An Easy Guide To Building Raised Gardening Beds

Raised beds are becoming a real trend in gardening, but not everyone knows what raised beds are. Here are some extra information that will make this whole concept a lot more clear for you and will help you decide if raised beds are what you are looking for or not. Using raised beds is ideal for those who would like to get into gardening but the quality of their soil is not great. By opting for a raised bed, you will build these above the surface of the soil and you can add extra, better quality soil to your construction. It is also much easier to work with raised beds as you don’t have to lay down so low to work the soil. With this type of gardening, your vegetables will also get more water and they will grow much faster, absorbing all the nutrients they need from the soil and water. For tips on how to get started with raised beds, take a look at the following guide and read the entire list of useful tips and tricks.

 

 

A guide developed by

1. Choose a sunny, fairly level site. Most vegetables like as much sun as you can give them, at least 6-8 hours a day, so carefully choose the part of your yard that gets the most sun.

2. Choose your construction material. Raised beds can be built out of wood (2 x 4 or 2 x 6, landscape timbers), mortared stone, cinderblock or even rolled steel. Wooden beds and cinderblock are the least expensive, while mortared stone can become pricey depending upon the type of stone you choose.

3. Determine your bed size. Raised beds are the most functional when constructed in 4′ widths, at whatever length you desire (6′, 8′, 10′ or longer). This 4′ width allows you to easily weed, water and harvest your vegetable garden from both sides without having to step into the bed itself, which would compact the soil.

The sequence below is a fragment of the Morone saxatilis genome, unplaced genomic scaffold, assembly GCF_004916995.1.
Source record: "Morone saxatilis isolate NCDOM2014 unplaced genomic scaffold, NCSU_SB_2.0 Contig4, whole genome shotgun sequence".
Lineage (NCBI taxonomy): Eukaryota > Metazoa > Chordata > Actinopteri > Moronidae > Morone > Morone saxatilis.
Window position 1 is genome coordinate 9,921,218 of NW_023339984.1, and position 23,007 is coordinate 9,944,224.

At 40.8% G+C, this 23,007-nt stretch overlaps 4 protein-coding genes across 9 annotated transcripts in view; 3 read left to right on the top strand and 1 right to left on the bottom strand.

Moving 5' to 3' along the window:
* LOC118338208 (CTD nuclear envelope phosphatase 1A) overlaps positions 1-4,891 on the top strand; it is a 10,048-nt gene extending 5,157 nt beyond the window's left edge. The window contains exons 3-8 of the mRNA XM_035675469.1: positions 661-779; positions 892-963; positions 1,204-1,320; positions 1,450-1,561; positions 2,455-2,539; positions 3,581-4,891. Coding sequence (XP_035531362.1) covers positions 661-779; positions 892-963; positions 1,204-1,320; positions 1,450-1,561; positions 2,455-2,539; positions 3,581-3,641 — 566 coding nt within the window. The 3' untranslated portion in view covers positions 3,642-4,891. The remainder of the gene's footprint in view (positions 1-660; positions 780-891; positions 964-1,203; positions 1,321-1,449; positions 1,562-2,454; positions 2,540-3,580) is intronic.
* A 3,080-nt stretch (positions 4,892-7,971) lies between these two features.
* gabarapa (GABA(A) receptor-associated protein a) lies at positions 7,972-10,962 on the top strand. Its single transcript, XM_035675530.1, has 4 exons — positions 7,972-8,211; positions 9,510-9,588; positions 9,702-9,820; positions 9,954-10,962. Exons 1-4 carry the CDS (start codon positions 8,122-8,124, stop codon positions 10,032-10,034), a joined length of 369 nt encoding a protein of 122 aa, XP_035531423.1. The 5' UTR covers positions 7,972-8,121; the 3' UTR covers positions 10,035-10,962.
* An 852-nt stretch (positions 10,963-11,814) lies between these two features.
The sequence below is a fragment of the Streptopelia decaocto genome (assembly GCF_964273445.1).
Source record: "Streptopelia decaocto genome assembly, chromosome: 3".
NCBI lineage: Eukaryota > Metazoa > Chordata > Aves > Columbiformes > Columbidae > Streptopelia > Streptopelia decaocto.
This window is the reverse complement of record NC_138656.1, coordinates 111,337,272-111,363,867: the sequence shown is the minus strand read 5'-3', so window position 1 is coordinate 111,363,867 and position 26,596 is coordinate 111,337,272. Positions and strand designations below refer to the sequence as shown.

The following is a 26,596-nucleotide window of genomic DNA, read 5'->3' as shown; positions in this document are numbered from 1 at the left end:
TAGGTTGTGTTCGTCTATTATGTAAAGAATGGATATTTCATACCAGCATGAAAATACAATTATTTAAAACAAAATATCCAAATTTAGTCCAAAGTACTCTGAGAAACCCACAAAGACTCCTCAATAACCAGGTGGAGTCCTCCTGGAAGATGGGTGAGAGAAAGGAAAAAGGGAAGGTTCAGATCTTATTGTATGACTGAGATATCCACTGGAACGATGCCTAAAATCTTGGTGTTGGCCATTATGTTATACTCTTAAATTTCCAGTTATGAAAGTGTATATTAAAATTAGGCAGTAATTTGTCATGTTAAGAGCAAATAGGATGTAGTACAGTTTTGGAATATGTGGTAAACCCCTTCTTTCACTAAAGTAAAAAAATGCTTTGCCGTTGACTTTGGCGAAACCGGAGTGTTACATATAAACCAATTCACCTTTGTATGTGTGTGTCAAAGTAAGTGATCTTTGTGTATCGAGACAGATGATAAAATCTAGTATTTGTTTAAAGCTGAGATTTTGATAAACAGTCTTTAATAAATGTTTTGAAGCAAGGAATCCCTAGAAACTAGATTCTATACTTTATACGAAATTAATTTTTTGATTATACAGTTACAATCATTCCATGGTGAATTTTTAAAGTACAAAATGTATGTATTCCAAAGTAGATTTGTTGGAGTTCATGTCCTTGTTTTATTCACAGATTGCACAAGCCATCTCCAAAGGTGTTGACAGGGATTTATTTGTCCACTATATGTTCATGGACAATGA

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6 Responses to “An Easy Guide To Building Raised Gardening Beds”

  1. Virginia Deegan says:

    Love to see more about raised garden’s.

  2. royboy says:

    To save on cost, we used reasonably straight 8′ long logs and stacked them 2 high which gave us about 16″ of depth which is enough. We also used logs as the corner posts. The logs are organic so you don’t have to worry about chemicals in store bought lumber.

    • Shanta Kamath says:

      Great idea, Roy! So in keeping with the principles of doing things in an organic, even permaculture way. I think I remember someone having reservations about using cinder blocks as a raised bed material. Help me, Google… ah, here is the type of concern I mean. If this page is truly an organic page, the editors need to be more careful about what they suggest. Concrete blocks contain hazardous waste and toxins.

      beauregardparishcountrylife.wordpress.com/2014/07/02/gardening-note-toxins-in-concrete-blocks-and-concrete/

  3. Joe says:

    Cinderblock is largely fly ash from coal burning. Contains an array of heavy metals. …plastic lining? Not fro me

  4. Joe says:

    Cinderblock is largely fly ash from coal burning. Contains an array of heavy metals. …plastic lining? Not for me

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